Who do Government Ministers work for?

Ask any government minister who they work for and the most likely answer will be something akin to 'for New Zealand' or 'on behalf of New Zealanders'. 

That is how it should be. New Zealanders elect parliamentary representatives to serve in parliament. The Prime Minister appoints a cabinet (and Ministers outside of cabinet) and they take the required oath and are given the right to command the various ministries of state.

None of that will change when New Zealand has its own head of state. What will become clear is that Members of Parliament and Ministers of 'the Crown' are there to work for the people who elected them. Power and sovereignity will still be held collectively by the people of New Zealand and the right to use that power will be assigned every three years to the various New Zealand citizens who have earned the right to do so.

Today, all of the ministers appointed by the Prime Minister travelled to Government House, the seat of constitutional authority, to become members of the Executive Council. Despite the portraits hanging on the wall the whole ceremony had nothing to do with the British Monarchy. The conventions originated in the UK but New Zealand has since adapted them for its own purposes.

On paper the Executive Council advise the Governor-General. In actuality the Governor-General is there as a figurehead.  The whole Executive Council is run out of the Department of Prime Minister and Cabinet where the Secretary of the Cabinet Michael Webster is also the Clerk of the Executive Council. The Head of Government looks after the running of the country. The Head of State is there to make sure power is in accordance with laws and conventions of New Zealand.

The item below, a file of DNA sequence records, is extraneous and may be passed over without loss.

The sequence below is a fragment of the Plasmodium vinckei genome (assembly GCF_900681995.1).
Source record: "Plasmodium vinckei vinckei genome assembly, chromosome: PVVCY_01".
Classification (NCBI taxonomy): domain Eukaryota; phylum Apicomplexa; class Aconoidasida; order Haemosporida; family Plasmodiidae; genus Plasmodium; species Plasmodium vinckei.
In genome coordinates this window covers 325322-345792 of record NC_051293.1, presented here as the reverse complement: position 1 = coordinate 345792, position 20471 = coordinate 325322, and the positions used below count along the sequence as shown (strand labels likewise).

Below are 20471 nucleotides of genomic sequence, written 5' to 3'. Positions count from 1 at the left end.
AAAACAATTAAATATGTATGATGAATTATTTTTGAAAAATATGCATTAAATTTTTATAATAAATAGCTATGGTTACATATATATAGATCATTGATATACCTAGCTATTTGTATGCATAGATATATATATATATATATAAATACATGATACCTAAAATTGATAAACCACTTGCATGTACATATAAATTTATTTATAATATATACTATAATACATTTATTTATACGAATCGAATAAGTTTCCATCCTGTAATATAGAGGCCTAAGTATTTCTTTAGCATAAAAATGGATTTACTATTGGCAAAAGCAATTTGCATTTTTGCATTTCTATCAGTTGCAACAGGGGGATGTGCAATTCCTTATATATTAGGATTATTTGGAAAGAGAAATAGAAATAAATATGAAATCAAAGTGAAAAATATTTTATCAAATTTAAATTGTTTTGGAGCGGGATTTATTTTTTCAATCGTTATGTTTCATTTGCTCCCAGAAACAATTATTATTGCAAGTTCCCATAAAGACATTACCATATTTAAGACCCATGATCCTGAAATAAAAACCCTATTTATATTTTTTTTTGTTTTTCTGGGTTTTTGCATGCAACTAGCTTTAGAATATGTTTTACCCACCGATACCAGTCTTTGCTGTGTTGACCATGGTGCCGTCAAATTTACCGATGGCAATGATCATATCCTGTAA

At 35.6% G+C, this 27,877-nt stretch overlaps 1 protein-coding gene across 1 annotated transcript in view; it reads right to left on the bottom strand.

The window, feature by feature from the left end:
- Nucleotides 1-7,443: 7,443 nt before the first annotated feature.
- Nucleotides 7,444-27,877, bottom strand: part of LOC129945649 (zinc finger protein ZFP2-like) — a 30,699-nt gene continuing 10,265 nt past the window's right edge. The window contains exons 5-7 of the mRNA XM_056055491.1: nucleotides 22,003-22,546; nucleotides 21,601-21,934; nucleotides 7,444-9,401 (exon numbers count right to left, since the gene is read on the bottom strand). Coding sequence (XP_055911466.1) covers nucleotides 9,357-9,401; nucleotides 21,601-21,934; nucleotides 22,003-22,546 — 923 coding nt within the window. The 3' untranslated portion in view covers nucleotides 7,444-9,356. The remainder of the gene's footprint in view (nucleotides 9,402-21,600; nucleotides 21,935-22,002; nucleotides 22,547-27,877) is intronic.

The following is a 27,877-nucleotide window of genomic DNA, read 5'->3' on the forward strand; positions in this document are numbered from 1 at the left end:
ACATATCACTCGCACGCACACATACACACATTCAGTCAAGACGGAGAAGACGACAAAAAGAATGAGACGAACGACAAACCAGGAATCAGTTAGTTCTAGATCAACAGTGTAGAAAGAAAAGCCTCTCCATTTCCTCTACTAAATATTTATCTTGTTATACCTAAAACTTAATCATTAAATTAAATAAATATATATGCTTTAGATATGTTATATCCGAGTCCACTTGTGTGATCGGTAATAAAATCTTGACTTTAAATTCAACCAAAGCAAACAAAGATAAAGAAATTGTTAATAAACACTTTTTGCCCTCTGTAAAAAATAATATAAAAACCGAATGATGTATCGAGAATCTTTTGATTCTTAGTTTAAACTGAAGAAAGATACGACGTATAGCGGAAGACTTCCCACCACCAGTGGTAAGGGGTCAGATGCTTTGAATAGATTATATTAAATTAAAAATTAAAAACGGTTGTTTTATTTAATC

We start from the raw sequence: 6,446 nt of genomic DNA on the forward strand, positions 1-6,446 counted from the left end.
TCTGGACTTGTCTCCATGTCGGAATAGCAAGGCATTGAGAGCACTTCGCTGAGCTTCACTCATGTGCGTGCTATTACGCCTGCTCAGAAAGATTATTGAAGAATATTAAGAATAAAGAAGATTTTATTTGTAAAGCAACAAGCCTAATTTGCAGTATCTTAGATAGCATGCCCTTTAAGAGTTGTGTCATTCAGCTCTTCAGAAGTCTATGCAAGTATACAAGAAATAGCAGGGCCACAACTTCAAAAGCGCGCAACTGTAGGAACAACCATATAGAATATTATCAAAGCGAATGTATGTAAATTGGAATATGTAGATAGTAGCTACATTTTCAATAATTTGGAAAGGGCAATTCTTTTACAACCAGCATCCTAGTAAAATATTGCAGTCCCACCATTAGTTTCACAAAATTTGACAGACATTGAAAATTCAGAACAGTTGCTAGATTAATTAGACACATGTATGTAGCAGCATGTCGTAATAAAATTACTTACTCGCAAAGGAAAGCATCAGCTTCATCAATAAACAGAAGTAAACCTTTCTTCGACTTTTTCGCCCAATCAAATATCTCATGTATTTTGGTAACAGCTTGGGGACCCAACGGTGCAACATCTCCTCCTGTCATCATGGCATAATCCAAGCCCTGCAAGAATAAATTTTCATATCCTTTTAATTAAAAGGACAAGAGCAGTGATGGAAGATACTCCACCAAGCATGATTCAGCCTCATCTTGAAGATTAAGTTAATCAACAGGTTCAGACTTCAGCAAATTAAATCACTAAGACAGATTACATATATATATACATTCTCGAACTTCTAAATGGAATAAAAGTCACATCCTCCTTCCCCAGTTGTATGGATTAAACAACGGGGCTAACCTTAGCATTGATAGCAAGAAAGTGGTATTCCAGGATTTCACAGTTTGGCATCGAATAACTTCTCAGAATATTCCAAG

Under our proposal for transitioning the position of Governor-General into a democratically selected position (and so becoming a republic) the basic functions with respect to the Executive Council will remain. Ministers will travel to Government House and New Zealand's Head of State on behalf of the people of New Zealand will ask them to repeat the oath

“I, [name], being chosen and admitted of the Executive Council of New Zealand, swear that I will to the best of my judgement, at all times, when thereto required, freely give my counsel and advice to the Governor-General for the time being, for the good management of the affairs of New Zealand. That I will not directly nor indirectly reveal such matters as shall be debated in Council and committed to my secrecy, but that I will in all things be a true and faithful Councillor. [So help me God.]”